9 Songs, 45 Minutes

EDITORS’ NOTES

Jay Daniel's debut album takes an unusual path to the dance floor, downplaying programmed beats in favor of the Detroit percussionist’s own powerful, loping drums. “Last of the Dogons” eases us in, wrapping elastic loops of bells, handclaps, and tambourines around toe-scuffing bass and keys, while “Paradise Valley” enlivens ethereal funk with slinky syncopation and sparkling synths, and “Niiko” dives into complex polyrhythms. It’s like a hand-carved variant of techno, where human muscle meets machine soul, resulting in unusually sumptuous shapes and textures.

EDITORS’ NOTES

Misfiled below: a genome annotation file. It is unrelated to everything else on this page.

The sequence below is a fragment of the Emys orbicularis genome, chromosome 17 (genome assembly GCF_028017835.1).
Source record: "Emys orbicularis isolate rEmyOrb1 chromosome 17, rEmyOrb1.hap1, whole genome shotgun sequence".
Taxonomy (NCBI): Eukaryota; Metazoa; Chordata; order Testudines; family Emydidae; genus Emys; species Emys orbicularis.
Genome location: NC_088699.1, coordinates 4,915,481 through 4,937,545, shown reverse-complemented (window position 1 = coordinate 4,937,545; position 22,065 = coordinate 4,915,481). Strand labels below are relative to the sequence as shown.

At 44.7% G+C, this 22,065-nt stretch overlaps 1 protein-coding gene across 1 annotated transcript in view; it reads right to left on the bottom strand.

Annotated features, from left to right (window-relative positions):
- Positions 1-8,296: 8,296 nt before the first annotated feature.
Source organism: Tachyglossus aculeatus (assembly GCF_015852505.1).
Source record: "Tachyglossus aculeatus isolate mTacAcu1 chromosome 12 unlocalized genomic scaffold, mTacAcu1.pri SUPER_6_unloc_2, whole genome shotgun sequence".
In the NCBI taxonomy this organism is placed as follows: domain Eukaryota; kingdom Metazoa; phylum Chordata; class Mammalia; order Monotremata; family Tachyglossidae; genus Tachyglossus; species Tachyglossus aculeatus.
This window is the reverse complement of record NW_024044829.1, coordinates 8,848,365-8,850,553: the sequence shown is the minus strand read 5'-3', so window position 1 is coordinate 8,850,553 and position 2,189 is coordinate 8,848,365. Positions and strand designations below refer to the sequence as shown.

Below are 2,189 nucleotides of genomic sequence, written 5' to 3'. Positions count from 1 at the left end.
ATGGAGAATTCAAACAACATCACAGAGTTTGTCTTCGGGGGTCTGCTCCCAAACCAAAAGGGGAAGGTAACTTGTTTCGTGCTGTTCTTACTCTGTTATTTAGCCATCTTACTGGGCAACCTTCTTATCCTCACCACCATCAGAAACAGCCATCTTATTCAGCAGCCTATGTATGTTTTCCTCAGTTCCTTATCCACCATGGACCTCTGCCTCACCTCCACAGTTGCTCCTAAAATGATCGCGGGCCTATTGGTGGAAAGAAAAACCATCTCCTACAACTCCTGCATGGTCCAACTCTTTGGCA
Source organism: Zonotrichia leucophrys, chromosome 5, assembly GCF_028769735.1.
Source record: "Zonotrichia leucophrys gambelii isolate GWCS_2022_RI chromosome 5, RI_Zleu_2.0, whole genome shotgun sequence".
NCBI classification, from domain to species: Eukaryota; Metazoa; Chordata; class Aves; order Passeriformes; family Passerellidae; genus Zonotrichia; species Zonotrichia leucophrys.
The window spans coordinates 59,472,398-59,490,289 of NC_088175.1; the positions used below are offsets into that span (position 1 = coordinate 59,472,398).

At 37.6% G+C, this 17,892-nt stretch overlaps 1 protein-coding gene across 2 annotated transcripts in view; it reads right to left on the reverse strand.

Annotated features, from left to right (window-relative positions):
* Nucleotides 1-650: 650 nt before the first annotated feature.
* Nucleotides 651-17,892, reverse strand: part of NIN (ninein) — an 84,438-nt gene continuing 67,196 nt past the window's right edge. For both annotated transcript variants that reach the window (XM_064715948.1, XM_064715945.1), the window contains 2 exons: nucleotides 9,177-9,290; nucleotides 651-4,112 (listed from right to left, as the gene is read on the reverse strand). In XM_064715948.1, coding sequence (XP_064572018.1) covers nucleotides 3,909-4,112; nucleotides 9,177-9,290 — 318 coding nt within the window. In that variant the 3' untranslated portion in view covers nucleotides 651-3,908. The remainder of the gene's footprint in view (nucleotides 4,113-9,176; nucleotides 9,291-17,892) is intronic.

Jay Daniel's debut album takes an unusual path to the dance floor, downplaying programmed beats in favor of the Detroit percussionist’s own powerful, loping drums. “Last of the Dogons” eases us in, wrapping elastic loops of bells, handclaps, and tambourines around toe-scuffing bass and keys, while “Paradise Valley” enlivens ethereal funk with slinky syncopation and sparkling synths, and “Niiko” dives into complex polyrhythms. It’s like a hand-carved variant of techno, where human muscle meets machine soul, resulting in unusually sumptuous shapes and textures.

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